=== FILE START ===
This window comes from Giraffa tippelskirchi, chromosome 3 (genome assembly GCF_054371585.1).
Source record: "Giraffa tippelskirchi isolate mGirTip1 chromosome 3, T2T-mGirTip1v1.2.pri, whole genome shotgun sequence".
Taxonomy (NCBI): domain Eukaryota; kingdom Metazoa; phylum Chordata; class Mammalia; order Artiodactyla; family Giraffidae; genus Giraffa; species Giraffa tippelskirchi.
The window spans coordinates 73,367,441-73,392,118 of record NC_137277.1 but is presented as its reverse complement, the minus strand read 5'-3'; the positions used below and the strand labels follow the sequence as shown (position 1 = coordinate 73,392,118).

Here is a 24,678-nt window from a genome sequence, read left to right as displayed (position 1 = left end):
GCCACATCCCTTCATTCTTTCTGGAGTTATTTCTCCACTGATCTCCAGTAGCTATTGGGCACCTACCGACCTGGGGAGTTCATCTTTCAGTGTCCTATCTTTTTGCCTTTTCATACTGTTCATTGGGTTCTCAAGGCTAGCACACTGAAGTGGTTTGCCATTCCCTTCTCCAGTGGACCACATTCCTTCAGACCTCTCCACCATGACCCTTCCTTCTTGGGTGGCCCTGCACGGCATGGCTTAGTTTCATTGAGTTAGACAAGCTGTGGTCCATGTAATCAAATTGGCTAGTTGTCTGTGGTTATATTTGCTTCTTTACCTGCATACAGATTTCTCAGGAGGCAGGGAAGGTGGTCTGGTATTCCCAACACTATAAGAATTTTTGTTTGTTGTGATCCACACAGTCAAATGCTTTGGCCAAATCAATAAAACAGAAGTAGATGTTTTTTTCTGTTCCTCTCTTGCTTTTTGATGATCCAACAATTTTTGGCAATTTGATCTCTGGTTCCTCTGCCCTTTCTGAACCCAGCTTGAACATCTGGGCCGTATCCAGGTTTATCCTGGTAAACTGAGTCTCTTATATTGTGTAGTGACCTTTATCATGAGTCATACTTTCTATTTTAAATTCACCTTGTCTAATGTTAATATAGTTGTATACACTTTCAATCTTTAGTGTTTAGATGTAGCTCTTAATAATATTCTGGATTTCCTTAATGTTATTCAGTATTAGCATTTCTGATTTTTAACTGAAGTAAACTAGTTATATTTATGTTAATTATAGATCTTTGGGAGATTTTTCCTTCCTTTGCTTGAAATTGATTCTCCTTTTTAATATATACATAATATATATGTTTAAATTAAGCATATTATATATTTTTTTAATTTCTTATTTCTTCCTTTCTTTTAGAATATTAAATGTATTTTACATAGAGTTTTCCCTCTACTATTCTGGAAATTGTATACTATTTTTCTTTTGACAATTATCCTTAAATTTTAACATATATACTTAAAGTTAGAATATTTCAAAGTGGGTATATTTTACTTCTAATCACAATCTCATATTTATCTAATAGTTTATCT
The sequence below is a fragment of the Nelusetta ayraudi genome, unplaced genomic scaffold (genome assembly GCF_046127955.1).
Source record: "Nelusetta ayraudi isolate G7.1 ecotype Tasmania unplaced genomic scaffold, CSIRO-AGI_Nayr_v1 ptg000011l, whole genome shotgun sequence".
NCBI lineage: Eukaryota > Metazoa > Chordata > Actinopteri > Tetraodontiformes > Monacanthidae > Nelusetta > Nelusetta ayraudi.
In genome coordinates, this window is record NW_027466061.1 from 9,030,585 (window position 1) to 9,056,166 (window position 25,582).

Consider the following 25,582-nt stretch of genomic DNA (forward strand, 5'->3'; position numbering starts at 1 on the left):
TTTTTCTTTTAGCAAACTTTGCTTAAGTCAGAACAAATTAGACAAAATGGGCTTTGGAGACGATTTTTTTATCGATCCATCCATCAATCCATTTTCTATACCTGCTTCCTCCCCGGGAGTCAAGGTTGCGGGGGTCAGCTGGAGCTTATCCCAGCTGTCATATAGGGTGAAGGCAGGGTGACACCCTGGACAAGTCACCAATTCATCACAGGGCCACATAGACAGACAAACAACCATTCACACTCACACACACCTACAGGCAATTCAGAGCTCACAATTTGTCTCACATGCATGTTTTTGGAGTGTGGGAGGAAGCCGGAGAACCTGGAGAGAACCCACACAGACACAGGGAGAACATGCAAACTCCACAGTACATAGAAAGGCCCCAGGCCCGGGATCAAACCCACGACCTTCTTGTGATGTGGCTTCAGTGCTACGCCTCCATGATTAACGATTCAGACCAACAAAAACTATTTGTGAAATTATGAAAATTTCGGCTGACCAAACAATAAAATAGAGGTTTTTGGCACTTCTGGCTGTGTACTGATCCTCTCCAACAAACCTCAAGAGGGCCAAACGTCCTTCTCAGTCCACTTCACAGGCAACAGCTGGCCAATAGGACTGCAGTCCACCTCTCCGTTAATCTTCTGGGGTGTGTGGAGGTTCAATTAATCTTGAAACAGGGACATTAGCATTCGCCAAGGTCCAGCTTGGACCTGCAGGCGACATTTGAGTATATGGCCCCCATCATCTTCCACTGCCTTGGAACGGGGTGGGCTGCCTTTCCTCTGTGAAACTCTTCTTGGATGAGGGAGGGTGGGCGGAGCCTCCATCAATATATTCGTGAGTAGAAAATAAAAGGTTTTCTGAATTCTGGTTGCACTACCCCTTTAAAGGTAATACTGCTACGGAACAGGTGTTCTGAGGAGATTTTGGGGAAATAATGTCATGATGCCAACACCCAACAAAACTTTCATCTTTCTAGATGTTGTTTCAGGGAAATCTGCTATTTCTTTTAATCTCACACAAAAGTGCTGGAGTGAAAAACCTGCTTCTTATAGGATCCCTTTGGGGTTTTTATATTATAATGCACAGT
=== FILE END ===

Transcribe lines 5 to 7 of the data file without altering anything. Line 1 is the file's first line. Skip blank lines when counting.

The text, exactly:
Here is a 24,678-nt window from a genome sequence, read left to right as displayed (position 1 = left end):
GCCACATCCCTTCATTCTTTCTGGAGTTATTTCTCCACTGATCTCCAGTAGCTATTGGGCACCTACCGACCTGGGGAGTTCATCTTTCAGTGTCCTATCTTTTTGCCTTTTCATACTGTTCATTGGGTTCTCAAGGCTAGCACACTGAAGTGGTTTGCCATTCCCTTCTCCAGTGGACCACATTCCTTCAGACCTCTCCACCATGACCCTTCCTTCTTGGGTGGCCCTGCACGGCATGGCTTAGTTTCATTGAGTTAGACAAGCTGTGGTCCATGTAATCAAATTGGCTAGTTGTCTGTGGTTATATTTGCTTCTTTACCTGCATACAGATTTCTCAGGAGGCAGGGAAGGTGGTCTGGTATTCCCAACACTATAAGAATTTTTGTTTGTTGTGATCCACACAGTCAAATGCTTTGGCCAAATCAATAAAACAGAAGTAGATGTTTTTTTCTGTTCCTCTCTTGCTTTTTGATGATCCAACAATTTTTGGCAATTTGATCTCTGGTTCCTCTGCCCTTTCTGAACCCAGCTTGAACATCTGGGCCGTATCCAGGTTTATCCTGGTAAACTGAGTCTCTTATATTGTGTAGTGACCTTTATCATGAGTCATACTTTCTATTTTAAATTCACCTTGTCTAATGTTAATATAGTTGTATACACTTTCAATCTTTAGTGTTTAGATGTAGCTCTTAATAATATTCTGGATTTCCTTAATGTTATTCAGTATTAGCATTTCTGATTTTTAACTGAAGTAAACTAGTTATATTTATGTTAATTATAGATCTTTGGGAGATTTTTCCTTCCTTTGCTTGAAATTGATTCTCCTTTTTAATATATACATAATATATATGTTTAAATTAAGCATATTATATATTTTTTTAATTTCTTATTTCTTCCTTTCTTTTAGAATATTAAATGTATTTTACATAGAGTTTTCCCTCTACTATTCTGGAAATTGTATACTATTTTTCTTTTGACAATTATCCTTAAATTTTAACATATATACTTAAAGTTAGAATATTTCAAAGTGGGTATATTTTACTTCTAATCACAATCTCATATTTATCTAATAGTTTATCT
The sequence below is a fragment of the Nelusetta ayraudi genome, unplaced genomic scaffold (genome assembly GCF_046127955.1).